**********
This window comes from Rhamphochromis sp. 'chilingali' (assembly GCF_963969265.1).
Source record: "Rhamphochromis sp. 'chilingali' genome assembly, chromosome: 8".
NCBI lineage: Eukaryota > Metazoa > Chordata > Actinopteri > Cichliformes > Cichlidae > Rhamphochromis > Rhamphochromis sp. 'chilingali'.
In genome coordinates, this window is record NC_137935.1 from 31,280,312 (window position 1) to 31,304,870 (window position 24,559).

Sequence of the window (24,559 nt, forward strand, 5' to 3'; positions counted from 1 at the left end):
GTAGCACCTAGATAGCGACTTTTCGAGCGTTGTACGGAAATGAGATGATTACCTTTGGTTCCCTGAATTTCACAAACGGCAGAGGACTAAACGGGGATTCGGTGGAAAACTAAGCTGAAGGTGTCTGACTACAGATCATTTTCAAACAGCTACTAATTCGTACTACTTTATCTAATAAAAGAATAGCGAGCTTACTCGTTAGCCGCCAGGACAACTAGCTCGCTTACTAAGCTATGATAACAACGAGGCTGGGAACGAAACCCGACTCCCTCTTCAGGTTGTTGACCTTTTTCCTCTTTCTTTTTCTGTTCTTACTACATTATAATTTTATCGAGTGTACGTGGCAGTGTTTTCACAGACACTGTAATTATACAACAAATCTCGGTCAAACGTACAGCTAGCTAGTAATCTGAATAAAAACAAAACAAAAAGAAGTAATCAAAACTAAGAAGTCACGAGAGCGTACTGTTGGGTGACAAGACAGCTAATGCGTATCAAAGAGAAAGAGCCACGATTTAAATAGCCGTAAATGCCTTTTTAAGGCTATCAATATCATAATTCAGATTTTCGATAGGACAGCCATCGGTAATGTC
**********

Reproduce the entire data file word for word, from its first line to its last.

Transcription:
This window comes from Rhamphochromis sp. 'chilingali' (assembly GCF_963969265.1).
Source record: "Rhamphochromis sp. 'chilingali' genome assembly, chromosome: 8".
NCBI lineage: Eukaryota > Metazoa > Chordata > Actinopteri > Cichliformes > Cichlidae > Rhamphochromis > Rhamphochromis sp. 'chilingali'.
In genome coordinates, this window is record NC_137935.1 from 31,280,312 (window position 1) to 31,304,870 (window position 24,559).

Sequence of the window (24,559 nt, forward strand, 5' to 3'; positions counted from 1 at the left end):
GTAGCACCTAGATAGCGACTTTTCGAGCGTTGTACGGAAATGAGATGATTACCTTTGGTTCCCTGAATTTCACAAACGGCAGAGGACTAAACGGGGATTCGGTGGAAAACTAAGCTGAAGGTGTCTGACTACAGATCATTTTCAAACAGCTACTAATTCGTACTACTTTATCTAATAAAAGAATAGCGAGCTTACTCGTTAGCCGCCAGGACAACTAGCTCGCTTACTAAGCTATGATAACAACGAGGCTGGGAACGAAACCCGACTCCCTCTTCAGGTTGTTGACCTTTTTCCTCTTTCTTTTTCTGTTCTTACTACATTATAATTTTATCGAGTGTACGTGGCAGTGTTTTCACAGACACTGTAATTATACAACAAATCTCGGTCAAACGTACAGCTAGCTAGTAATCTGAATAAAAACAAAACAAAAAGAAGTAATCAAAACTAAGAAGTCACGAGAGCGTACTGTTGGGTGACAAGACAGCTAATGCGTATCAAAGAGAAAGAGCCACGATTTAAATAGCCGTAAATGCCTTTTTAAGGCTATCAATATCATAATTCAGATTTTCGATAGGACAGCCATCGGTAATGTC